Asteroid 2014 HS4 passed by the Earth at a distance of 7 094 000 km (slightly under 18.5 times the average distance between the Earth and the Moon), a little before 7.15 pm on Tuesday 22 April 2014. There was no danger of the asteroid hitting us, and if it had done it would have presented little threat. 2014 HS4 is estimated to have an equivalent diameter of 11-36 m (that is is to say a spherical body with the same volume would have a diameter of 11-36 m) and an object of this size would be expected to break up in the atmosphere between 31 and 15 km above the ground, with only fragmentary material reaching the Earth's surface.
2014 HS4 was discovered on 23 April 2014 (the day after its closest approach to the Earth) by the University of Arizona's Mt. Lemmon Survey at the Steward Observatory on Mount Lemmon in the Catalina Mountains north of Tucson. The designation 2014 HS4 implies that the asteroid was the 118th object (object S4) discovered in the second half of April 2014 (period 2014 H).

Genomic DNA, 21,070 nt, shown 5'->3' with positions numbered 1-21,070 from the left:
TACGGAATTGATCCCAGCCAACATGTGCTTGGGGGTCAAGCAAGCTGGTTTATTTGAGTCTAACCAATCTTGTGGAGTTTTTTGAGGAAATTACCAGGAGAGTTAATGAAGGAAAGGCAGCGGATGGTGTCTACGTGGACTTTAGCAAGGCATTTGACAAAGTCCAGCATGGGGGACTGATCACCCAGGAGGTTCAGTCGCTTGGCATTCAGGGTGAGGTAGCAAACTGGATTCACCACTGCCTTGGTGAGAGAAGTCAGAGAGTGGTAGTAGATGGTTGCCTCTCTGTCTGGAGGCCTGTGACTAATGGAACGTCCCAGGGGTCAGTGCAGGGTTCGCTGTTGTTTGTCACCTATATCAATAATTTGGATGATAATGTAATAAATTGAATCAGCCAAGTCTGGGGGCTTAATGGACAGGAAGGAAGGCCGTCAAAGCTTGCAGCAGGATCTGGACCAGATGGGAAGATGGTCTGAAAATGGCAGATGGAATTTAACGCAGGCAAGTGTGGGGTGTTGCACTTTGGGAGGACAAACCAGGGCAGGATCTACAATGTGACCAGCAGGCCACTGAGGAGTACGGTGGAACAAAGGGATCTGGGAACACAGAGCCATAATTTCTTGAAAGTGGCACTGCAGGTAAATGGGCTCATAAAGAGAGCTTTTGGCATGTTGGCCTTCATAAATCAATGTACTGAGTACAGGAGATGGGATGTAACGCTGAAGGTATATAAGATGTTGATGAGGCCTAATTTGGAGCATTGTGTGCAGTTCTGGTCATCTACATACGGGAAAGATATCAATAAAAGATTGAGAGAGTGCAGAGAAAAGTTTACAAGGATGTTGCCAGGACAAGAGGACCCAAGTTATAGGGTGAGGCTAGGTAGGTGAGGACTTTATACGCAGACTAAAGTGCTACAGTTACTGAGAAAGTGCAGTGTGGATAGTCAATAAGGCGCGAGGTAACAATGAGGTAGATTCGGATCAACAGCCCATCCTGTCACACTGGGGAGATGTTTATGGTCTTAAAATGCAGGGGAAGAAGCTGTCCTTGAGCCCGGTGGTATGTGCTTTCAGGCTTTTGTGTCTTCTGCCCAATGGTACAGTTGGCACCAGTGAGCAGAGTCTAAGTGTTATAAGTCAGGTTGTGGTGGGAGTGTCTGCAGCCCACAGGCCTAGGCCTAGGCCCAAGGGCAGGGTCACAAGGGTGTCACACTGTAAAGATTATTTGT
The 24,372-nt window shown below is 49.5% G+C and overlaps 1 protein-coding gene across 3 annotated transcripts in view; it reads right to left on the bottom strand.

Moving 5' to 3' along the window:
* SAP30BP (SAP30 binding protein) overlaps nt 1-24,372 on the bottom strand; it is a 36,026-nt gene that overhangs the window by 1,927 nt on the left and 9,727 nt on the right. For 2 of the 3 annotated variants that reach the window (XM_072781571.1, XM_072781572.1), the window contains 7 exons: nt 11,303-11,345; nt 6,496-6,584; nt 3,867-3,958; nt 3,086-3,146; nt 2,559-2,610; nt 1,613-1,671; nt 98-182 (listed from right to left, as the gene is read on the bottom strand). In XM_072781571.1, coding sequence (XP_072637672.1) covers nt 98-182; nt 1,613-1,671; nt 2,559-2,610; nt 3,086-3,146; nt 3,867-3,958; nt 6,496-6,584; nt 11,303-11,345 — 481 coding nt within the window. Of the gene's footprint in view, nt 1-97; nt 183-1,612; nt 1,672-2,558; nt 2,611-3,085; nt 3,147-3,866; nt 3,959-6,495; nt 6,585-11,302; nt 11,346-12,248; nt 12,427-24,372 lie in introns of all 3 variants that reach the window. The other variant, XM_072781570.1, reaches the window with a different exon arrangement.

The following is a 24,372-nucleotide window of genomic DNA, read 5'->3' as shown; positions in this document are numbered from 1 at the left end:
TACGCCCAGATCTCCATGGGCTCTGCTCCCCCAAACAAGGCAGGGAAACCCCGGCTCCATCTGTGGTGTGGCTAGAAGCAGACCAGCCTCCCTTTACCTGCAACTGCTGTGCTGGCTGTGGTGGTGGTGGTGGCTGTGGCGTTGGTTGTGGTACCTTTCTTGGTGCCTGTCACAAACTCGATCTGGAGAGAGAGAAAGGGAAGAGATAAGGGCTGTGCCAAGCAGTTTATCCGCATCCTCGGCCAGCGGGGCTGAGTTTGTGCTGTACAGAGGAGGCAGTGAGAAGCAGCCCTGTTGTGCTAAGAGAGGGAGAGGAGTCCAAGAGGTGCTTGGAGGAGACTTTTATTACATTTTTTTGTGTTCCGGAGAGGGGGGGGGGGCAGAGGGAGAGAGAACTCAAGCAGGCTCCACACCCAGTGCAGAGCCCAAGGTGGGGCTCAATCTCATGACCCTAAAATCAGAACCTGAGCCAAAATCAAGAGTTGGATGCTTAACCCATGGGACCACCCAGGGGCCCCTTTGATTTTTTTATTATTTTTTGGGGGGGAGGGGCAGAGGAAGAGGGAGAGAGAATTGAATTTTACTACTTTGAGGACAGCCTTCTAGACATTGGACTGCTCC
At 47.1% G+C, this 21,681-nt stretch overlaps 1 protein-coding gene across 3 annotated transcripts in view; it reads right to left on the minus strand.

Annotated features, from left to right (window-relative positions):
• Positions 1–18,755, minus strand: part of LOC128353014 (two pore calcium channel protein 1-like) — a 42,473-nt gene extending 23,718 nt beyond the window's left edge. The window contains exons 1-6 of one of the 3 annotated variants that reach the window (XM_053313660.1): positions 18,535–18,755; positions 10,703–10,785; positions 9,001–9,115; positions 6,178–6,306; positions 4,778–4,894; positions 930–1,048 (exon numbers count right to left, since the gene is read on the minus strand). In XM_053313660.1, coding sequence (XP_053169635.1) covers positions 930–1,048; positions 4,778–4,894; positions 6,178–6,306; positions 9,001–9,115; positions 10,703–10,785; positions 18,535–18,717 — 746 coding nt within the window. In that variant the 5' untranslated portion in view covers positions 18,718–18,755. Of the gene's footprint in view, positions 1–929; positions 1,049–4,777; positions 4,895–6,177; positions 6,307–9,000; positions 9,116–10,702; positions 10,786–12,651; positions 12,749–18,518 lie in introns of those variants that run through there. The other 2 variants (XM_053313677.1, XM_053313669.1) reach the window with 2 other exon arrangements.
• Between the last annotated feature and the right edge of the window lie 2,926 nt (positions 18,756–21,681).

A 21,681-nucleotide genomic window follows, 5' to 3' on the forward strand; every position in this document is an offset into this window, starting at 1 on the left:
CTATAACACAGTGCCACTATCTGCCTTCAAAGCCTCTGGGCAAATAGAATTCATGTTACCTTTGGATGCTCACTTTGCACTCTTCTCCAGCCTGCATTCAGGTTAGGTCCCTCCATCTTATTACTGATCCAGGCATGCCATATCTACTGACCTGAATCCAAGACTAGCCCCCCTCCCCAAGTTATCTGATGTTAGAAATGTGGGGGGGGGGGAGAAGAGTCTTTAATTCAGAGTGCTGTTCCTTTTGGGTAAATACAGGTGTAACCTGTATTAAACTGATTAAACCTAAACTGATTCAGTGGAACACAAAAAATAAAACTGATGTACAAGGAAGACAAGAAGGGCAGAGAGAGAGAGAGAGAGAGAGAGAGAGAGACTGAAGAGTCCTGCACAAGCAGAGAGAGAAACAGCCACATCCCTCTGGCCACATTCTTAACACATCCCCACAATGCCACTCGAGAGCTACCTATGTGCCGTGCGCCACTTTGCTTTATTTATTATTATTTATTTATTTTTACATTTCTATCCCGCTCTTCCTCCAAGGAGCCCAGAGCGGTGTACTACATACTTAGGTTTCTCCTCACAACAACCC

While 2014 HS4 occasionally comes near to the Earth, it does not actually cross our orbital path. It has an elliptical 866 day orbit that takes it from 1.05 AU from the Sun (1.05 times the distance at which the Earth orbits the Sun), slightly outside our orbit, to 2.50 AU from the Sun, (2.50 times the distance at which the Earth orbits the Sun, considerably outside the orbit of the planet Mars). As a Near Earth Object that remains strictly outside the orbit of the Earth it is classed as an Amor Family Asteroid.
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